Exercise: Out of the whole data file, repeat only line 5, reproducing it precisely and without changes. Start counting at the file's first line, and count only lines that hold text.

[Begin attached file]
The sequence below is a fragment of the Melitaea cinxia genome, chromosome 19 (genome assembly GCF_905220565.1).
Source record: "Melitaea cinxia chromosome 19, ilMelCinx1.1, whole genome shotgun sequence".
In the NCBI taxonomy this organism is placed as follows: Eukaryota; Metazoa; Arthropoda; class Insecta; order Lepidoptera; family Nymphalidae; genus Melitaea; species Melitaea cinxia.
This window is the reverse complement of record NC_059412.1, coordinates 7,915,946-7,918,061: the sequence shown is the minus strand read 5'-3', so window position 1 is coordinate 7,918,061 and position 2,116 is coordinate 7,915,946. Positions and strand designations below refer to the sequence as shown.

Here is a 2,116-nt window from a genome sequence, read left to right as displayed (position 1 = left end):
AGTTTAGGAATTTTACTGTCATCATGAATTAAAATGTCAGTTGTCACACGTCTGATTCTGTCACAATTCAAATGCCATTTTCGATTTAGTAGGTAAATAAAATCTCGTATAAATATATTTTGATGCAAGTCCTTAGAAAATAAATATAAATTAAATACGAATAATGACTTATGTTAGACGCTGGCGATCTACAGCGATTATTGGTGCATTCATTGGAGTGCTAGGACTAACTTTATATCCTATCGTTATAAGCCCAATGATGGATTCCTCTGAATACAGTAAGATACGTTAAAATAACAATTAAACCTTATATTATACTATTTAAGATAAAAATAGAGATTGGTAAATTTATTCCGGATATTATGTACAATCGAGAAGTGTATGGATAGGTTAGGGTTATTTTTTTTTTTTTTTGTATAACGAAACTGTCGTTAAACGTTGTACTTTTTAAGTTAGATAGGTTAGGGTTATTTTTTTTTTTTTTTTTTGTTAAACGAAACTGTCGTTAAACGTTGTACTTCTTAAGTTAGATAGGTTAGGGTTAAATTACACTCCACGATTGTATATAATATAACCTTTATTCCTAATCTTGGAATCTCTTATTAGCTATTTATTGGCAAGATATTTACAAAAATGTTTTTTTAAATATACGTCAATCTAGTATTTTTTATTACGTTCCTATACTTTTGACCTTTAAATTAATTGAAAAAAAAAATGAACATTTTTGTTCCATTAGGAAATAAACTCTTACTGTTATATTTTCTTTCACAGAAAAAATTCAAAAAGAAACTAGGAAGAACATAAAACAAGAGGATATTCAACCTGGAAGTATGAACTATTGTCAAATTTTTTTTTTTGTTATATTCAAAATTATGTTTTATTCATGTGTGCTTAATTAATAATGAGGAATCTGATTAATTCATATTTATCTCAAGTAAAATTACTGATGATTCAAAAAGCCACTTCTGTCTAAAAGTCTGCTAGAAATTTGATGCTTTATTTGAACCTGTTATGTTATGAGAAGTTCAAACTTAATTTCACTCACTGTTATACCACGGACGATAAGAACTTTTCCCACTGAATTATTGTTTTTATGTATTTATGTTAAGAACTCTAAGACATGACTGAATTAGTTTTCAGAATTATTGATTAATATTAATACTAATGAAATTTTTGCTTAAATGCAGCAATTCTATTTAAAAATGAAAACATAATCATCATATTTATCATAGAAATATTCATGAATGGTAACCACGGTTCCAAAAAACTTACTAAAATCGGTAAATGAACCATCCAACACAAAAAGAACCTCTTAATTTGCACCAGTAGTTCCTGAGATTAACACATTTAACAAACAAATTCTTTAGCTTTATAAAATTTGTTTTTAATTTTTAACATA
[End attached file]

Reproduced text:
Here is a 2,116-nt window from a genome sequence, read left to right as displayed (position 1 = left end):